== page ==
borneo wwfindonesiaIdeas normally come to me when I do my walks, but I need to be passionate about what I write. This WIP was triggered by the environmentally depressing state in my birth country; a state that had been at the back of my mind and brought hich was a 50-km road trip. But Sumatra today is no different from Java. How would you feel, if the tall canopy of your jungle disappeared and replaced by potato fields? And it is so much more than the loss of the magnificent beauty. How would you feel when you think of the protected animals that must face extinction because they are endemic to their forest condition?

A few months back my dear friend Allan Howerton reminded me of my (now gone) forests, and that opened the pandora box.

There is so much to write and so little time available. And then there’s so much to learn from my conservationist mentors, from books and from the internet. I’ve been busy studying and interviewing. In the process of my research I frequently stumble upon ut facts that I had learned during my life journey — facts that assist me to understand pieces of a few puzzles. In other words,  more information turns up from nowhere and everywhere prompting me to write and rewrite. I will also travel to the locations, as I’ve only been to a few oil fields in Borneo, to make sure I don’t make mistakes.

And of course, that’s before throwing my manuscript to the wolves for critic! I have been known to heed my opinionated assessors, as many of them as I can get, the sharper their claws the better.

The author I tag for next week’s blog hop on The Writing Process

307159_100137780102626_873656523_nJ Lenni Dorner began publishing poetry at age eight, and won several awards before turning eighteen. Education includes the Pennsylvania Governor’s School for Excellence in Creative Writing semi finals and Penn State University’s Honors and Scholars program. Tragedies and personal traumas took the writer away from the modern world for a while. While embracing the ancient tribal traditions, J Lenni Dorner discovered a story worthy of the ancestors- one that no other could tell. J is happily married and living in Pennsylvania (USA) on the original lands of the Lenni Lenape people. When not reading or writing, J enjoys video games (such as The Sims and Civilization V), amateur photography, and watching movies.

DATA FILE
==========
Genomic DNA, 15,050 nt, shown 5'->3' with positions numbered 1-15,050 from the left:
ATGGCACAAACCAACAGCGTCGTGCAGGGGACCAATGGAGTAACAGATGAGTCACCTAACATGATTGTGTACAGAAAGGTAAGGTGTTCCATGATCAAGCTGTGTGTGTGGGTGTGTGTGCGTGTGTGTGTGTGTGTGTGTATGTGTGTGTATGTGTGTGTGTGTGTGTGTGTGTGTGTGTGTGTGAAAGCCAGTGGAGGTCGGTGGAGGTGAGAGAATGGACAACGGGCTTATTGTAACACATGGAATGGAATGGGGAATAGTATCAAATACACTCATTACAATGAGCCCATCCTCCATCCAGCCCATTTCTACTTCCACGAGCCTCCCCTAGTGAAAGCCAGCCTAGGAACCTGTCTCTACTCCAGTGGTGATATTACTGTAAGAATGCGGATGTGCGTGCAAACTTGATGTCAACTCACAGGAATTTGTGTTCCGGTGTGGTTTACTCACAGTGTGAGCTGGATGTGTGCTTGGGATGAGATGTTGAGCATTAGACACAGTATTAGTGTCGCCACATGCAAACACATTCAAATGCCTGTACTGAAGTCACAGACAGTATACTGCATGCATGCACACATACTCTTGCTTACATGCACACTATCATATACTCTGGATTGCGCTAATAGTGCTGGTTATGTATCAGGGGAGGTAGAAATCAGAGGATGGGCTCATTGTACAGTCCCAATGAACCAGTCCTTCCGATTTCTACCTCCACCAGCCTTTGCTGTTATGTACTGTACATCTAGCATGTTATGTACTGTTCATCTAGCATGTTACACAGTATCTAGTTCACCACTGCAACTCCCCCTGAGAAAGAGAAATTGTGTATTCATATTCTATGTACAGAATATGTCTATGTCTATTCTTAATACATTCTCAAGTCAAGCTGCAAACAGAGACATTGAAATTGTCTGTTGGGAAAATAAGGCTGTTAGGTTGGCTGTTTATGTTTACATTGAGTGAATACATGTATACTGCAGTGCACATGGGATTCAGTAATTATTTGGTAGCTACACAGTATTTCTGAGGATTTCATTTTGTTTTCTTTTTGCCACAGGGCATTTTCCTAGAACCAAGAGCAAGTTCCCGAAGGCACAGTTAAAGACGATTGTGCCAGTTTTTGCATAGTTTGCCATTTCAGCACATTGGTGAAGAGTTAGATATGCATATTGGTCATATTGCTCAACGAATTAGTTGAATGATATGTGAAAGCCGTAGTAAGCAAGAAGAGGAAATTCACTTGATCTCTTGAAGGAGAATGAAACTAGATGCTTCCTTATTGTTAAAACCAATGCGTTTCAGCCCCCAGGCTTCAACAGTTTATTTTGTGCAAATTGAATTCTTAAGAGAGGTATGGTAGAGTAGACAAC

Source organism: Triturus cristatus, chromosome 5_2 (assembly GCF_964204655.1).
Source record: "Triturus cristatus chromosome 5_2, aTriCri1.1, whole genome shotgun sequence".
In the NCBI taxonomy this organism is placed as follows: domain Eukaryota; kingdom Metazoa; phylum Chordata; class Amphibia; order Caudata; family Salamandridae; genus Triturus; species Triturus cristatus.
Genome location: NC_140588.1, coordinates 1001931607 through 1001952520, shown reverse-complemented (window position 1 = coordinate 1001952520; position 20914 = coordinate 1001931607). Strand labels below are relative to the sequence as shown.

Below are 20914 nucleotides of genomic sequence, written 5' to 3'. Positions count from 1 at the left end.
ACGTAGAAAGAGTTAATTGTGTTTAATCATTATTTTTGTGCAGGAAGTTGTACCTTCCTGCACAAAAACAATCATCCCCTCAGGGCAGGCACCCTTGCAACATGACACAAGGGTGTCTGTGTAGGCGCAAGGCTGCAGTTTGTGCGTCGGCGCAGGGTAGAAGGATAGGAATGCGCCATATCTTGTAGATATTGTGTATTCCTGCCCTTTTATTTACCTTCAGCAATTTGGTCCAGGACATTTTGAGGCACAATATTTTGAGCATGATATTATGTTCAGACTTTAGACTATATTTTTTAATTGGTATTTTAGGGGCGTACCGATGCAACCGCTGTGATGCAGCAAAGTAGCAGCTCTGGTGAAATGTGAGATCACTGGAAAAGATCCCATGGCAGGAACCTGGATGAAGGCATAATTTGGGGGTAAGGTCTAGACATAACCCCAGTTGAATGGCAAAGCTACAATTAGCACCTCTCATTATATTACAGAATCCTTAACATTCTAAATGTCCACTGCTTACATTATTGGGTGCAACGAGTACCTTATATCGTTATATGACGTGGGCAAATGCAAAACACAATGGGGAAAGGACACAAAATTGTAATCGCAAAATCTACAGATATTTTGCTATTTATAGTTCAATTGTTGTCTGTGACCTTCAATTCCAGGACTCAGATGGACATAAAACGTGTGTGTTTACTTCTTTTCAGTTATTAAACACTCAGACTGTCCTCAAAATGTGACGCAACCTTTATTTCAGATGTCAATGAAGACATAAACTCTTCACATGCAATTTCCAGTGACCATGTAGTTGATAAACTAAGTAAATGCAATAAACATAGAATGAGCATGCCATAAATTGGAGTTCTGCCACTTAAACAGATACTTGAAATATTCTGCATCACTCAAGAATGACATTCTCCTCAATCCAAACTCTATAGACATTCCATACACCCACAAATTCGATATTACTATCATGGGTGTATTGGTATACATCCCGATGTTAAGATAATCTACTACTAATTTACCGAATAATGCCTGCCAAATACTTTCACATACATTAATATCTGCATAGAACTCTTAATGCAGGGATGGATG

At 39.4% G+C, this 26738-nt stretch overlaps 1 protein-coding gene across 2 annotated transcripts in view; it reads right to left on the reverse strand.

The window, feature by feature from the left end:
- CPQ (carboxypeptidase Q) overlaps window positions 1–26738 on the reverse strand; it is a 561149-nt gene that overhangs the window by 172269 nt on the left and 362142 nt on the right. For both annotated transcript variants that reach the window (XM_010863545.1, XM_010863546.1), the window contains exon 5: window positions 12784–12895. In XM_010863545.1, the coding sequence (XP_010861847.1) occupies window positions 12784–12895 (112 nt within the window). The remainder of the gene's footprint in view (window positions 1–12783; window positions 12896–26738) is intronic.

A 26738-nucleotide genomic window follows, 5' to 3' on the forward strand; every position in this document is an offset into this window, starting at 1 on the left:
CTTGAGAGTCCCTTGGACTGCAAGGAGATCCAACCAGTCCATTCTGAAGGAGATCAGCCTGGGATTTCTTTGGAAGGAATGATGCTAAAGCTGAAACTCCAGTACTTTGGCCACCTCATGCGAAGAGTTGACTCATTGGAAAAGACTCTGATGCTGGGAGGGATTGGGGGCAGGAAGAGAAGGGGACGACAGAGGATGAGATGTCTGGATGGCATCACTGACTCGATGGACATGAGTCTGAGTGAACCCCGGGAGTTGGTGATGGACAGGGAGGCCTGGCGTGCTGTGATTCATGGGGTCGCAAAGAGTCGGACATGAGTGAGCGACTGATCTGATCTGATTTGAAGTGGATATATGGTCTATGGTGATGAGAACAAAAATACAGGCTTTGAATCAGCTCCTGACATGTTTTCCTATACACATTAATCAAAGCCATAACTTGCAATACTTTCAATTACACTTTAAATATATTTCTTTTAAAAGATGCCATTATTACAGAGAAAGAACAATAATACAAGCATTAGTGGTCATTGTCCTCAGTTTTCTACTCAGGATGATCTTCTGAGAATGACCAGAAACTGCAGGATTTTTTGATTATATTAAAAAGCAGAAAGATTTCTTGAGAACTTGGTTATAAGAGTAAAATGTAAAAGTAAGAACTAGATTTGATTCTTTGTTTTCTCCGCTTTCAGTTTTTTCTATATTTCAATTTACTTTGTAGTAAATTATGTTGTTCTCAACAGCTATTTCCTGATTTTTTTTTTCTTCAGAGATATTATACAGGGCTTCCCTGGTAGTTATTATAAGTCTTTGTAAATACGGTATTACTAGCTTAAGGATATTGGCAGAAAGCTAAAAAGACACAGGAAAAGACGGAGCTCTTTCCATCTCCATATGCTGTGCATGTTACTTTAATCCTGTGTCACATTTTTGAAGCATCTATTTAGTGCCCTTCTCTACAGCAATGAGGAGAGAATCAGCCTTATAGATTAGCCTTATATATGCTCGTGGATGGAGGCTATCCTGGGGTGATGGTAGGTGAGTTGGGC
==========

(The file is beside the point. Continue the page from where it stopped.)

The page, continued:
Come visit J’s websiteFacebook, and follow J on TwitterPinterest, and his interesting blog.

 

I would like to end this post by calling all readers to make donations towards wildlife conservation. Click the following logo to donate. Thank you.

button-warrior-wwf

Top 10 Countries with Most Threatened Species

 

Have you done your part to be environmentally responsible?

10 countries with most threatened species on our earth:

Top 10 countries with Threatened Species

Signs pointing to the fact that a global climate change is happening increase every day. Shall I tell you how massively furious I am about the sad, sad deforestation of my birthplace, Sumatra? Massive jungles used to cover the land everywhere, lush and green and soaring high, but when I showed my husband the land where cars used to stop to allow tigers and the cubs to pass in my childhood, the trees were no more. We traveled from the south to the north of the island, and the only forests left seemed to be the ones deep down inside the canyons where bulldozers couldn’t go.

Indonesia and neighbours. Indonesia consists of several large islands and thousands of isles. Sumatra is world's 6th largest island. Borneo (aka Kalimantan and shared with Malaysia and Brunei) is world's 3rd largest island. And Papua is world's second largest island   (after Greenland). You will notice that Bali is very small, and so is  West Timor, compared to the other parts of Indonesia. This is where very, very good people live, but the greedy ones have turned the country to be environmentally depressing.

Indonesia and neighbours. Indonesia consists of several large islands and thousands of isles. Sumatra is world’s 6th largest island. Borneo (aka Kalimantan and shared with Malaysia and Brunei) is world’s 3rd largest island. And Papua is world’s second largest island (after Greenland).
You will notice that Bali is very small, and so is West Timor, compared to the other parts of Indonesia.
This is where very, very good people live, but the greedy ones have turned the country to be environmentally depressing.

This is a heads up about my work-in-progress, Heart of Borneo,  as I’m very passionate about environmental issues and would love to contribute in raising environmental awareness.

I hope to release Heart of Borneo in 2014. For now, let me just say that I’m deeply saddened that my home Australia, one of the world’s developed countries, made the above list. Mr Prime Minister of Australia, please, please, please stop that plan to build a new coal port in Queensland. You will be dumping over 3 million cubic metres of dredge spoil on corals and reef water of The Great Barrier Reef, our world heritage. Your descendants will not forgive you, just like I will never forgive the people who have bulldozed my forests in Sumatra.

And readers, may I call you to please do your part in saving the environment. Thank you.